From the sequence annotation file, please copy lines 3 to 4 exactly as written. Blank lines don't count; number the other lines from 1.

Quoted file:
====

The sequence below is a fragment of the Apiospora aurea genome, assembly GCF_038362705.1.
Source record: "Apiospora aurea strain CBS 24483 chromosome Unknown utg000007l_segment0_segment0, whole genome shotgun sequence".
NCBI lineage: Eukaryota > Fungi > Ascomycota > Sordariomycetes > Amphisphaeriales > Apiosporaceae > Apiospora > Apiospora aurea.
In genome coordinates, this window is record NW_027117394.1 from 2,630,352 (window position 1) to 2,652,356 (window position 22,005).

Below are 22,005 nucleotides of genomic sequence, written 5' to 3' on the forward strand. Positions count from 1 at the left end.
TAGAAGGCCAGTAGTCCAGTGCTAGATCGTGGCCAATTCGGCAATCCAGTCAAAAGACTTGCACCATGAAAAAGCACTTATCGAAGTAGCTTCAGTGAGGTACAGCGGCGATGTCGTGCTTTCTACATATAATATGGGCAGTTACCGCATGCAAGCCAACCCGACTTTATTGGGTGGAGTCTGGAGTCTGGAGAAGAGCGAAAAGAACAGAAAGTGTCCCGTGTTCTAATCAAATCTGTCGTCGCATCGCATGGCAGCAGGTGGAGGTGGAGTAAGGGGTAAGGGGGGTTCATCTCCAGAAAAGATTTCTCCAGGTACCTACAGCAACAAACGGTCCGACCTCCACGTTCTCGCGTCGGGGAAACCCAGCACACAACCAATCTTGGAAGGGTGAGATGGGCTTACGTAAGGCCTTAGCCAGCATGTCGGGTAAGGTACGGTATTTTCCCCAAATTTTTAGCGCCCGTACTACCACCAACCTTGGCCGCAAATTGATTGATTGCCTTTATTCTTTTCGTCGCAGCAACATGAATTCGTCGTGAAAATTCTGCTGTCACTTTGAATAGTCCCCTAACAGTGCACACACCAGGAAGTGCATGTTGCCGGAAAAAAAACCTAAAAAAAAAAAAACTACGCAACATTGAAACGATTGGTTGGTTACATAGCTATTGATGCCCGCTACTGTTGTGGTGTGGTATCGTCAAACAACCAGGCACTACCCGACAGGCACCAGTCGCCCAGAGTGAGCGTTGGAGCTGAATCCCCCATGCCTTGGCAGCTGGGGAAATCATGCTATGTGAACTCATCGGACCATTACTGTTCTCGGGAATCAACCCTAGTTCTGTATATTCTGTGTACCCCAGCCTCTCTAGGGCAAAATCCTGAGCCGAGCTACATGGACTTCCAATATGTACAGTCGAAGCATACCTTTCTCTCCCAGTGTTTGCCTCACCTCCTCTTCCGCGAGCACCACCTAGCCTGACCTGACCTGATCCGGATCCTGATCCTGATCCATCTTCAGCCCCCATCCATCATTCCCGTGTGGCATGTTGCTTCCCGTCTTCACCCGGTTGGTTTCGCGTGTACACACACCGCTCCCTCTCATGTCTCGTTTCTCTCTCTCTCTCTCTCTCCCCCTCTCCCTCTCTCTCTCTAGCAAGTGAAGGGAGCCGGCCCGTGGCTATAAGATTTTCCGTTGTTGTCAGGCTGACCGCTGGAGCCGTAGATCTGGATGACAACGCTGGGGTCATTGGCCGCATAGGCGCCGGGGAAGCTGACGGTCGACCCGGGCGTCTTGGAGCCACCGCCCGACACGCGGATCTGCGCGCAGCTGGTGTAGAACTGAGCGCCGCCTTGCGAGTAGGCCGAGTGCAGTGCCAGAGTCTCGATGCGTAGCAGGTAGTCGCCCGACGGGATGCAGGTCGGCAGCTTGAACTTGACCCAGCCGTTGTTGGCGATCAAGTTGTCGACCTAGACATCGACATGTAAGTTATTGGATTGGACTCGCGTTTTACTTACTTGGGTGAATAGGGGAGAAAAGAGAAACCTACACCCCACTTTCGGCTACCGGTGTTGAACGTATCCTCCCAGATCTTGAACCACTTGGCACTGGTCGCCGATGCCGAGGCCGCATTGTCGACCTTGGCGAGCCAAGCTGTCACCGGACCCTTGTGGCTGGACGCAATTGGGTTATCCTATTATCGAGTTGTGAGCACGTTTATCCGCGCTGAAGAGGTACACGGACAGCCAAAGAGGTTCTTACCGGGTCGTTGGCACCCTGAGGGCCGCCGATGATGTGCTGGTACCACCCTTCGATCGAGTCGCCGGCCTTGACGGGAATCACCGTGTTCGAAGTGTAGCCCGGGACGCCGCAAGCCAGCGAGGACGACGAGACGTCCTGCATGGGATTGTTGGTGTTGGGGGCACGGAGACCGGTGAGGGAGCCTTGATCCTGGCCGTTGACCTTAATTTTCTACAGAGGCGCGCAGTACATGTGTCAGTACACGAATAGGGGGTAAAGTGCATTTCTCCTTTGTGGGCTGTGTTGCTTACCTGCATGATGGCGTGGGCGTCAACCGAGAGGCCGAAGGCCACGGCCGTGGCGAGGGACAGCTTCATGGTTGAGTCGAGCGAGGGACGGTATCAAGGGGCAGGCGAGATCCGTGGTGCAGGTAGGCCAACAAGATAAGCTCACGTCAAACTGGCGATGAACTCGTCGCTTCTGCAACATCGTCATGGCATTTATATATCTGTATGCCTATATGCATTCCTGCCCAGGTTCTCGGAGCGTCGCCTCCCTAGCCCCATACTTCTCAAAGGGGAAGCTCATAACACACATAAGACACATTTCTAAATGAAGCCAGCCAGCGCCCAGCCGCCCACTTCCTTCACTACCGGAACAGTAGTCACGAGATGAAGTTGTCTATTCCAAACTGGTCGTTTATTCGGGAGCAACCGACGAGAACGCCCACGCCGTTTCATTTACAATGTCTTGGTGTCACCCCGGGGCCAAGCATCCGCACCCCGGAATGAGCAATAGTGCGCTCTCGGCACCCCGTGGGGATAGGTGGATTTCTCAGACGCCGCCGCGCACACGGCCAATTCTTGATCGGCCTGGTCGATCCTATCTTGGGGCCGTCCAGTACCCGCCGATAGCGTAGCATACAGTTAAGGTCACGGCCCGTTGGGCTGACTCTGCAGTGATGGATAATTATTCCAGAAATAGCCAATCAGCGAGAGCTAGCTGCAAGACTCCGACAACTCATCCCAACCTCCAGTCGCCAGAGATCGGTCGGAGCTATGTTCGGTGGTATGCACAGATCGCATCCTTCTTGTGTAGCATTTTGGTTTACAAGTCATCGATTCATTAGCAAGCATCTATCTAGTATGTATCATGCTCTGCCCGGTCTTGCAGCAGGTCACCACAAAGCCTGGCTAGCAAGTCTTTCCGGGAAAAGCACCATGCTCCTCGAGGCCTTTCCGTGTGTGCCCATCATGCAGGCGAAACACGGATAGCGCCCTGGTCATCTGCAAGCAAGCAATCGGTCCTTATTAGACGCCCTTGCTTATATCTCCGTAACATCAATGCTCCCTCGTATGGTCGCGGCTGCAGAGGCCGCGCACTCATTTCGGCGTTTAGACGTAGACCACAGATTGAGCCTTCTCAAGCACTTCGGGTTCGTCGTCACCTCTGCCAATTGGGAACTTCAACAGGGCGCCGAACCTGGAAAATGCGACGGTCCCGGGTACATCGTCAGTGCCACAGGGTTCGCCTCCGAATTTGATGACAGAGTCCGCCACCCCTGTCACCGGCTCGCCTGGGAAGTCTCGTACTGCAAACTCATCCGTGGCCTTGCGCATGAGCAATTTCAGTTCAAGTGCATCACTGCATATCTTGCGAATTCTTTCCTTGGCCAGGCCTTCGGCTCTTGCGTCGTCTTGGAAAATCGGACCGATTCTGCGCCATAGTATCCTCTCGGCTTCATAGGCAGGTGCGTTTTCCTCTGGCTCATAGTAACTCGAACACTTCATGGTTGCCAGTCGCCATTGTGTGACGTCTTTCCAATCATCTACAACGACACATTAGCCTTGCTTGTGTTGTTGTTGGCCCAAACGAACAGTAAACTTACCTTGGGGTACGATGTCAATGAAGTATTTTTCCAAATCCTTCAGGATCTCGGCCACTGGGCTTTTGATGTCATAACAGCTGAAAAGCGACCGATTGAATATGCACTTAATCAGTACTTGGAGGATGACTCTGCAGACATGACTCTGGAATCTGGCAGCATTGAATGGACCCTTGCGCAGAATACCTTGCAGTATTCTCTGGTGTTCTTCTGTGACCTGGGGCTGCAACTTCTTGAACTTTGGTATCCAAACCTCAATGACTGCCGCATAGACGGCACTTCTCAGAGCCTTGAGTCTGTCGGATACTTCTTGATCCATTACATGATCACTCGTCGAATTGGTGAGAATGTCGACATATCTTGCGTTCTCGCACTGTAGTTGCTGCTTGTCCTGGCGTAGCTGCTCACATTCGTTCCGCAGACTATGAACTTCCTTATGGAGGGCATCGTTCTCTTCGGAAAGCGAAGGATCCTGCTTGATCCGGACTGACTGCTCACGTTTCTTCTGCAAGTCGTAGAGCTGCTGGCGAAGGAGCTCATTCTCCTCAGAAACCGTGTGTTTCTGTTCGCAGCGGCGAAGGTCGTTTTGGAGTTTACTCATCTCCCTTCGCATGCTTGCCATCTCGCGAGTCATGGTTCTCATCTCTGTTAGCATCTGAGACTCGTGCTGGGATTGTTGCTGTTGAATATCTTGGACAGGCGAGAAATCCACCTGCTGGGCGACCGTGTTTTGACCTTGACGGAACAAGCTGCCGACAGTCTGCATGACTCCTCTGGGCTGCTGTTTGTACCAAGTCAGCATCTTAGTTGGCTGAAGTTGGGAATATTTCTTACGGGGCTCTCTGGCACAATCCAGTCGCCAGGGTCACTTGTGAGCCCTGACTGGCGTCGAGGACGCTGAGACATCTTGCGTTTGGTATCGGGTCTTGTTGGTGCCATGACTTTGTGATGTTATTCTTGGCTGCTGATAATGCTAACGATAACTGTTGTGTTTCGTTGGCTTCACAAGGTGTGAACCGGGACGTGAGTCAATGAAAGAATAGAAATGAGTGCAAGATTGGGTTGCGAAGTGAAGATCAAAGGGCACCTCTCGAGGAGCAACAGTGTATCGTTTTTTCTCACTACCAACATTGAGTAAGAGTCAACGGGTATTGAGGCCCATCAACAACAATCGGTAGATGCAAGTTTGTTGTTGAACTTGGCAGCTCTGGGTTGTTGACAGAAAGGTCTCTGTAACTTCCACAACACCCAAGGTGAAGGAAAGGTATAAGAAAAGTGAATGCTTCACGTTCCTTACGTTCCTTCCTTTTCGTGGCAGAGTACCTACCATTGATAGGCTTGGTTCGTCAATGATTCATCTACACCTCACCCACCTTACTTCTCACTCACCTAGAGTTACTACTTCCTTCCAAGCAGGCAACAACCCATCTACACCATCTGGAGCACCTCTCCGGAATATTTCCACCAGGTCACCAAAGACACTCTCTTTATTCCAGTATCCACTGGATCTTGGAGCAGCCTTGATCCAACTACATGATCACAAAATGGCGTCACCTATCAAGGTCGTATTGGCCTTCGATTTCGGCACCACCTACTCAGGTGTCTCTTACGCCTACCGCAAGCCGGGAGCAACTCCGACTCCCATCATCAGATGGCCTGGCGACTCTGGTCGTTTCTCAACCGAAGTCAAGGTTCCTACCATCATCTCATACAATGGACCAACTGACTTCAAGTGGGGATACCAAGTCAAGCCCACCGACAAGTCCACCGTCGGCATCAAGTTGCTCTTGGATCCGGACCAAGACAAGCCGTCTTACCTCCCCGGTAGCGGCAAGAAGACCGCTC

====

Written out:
NCBI lineage: Eukaryota > Fungi > Ascomycota > Sordariomycetes > Amphisphaeriales > Apiosporaceae > Apiospora > Apiospora aurea.
In genome coordinates, this window is record NW_027117394.1 from 2,630,352 (window position 1) to 2,652,356 (window position 22,005).